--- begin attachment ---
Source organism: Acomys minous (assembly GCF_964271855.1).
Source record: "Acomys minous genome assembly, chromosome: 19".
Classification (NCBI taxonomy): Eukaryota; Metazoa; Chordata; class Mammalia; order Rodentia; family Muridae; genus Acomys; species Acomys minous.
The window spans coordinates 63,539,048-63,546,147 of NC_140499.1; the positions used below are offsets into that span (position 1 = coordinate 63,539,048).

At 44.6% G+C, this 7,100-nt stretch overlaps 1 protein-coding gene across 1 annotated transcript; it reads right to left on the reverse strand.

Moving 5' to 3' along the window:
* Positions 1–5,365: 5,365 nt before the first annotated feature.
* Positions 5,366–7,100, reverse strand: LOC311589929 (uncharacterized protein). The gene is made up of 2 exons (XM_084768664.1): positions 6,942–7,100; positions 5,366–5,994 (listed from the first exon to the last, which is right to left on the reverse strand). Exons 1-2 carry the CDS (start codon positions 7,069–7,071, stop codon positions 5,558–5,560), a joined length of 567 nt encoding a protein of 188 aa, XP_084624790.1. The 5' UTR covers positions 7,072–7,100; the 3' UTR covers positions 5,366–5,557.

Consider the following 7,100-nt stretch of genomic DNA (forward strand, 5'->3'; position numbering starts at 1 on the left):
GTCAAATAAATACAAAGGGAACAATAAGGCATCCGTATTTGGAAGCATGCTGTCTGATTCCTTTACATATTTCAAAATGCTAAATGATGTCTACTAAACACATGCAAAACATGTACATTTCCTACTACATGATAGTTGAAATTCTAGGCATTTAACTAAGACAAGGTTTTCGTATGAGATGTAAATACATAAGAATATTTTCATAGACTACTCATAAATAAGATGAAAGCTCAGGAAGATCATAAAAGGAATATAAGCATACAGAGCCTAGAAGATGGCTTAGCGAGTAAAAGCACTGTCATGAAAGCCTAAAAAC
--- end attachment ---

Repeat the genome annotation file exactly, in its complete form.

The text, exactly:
Source organism: Acomys minous (assembly GCF_964271855.1).
Source record: "Acomys minous genome assembly, chromosome: 19".
Classification (NCBI taxonomy): Eukaryota; Metazoa; Chordata; class Mammalia; order Rodentia; family Muridae; genus Acomys; species Acomys minous.
The window spans coordinates 63,539,048-63,546,147 of NC_140499.1; the positions used below are offsets into that span (position 1 = coordinate 63,539,048).

At 44.6% G+C, this 7,100-nt stretch overlaps 1 protein-coding gene across 1 annotated transcript; it reads right to left on the reverse strand.

Moving 5' to 3' along the window:
* Positions 1–5,365: 5,365 nt before the first annotated feature.
* Positions 5,366–7,100, reverse strand: LOC311589929 (uncharacterized protein). The gene is made up of 2 exons (XM_084768664.1): positions 6,942–7,100; positions 5,366–5,994 (listed from the first exon to the last, which is right to left on the reverse strand). Exons 1-2 carry the CDS (start codon positions 7,069–7,071, stop codon positions 5,558–5,560), a joined length of 567 nt encoding a protein of 188 aa, XP_084624790.1. The 5' UTR covers positions 7,072–7,100; the 3' UTR covers positions 5,366–5,557.

Consider the following 7,100-nt stretch of genomic DNA (forward strand, 5'->3'; position numbering starts at 1 on the left):
GTCAAATAAATACAAAGGGAACAATAAGGCATCCGTATTTGGAAGCATGCTGTCTGATTCCTTTACATATTTCAAAATGCTAAATGATGTCTACTAAACACATGCAAAACATGTACATTTCCTACTACATGATAGTTGAAATTCTAGGCATTTAACTAAGACAAGGTTTTCGTATGAGATGTAAATACATAAGAATATTTTCATAGACTACTCATAAATAAGATGAAAGCTCAGGAAGATCATAAAAGGAATATAAGCATACAGAGCCTAGAAGATGGCTTAGCGAGTAAAAGCACTGTCATGAAAGCCTAAAAAC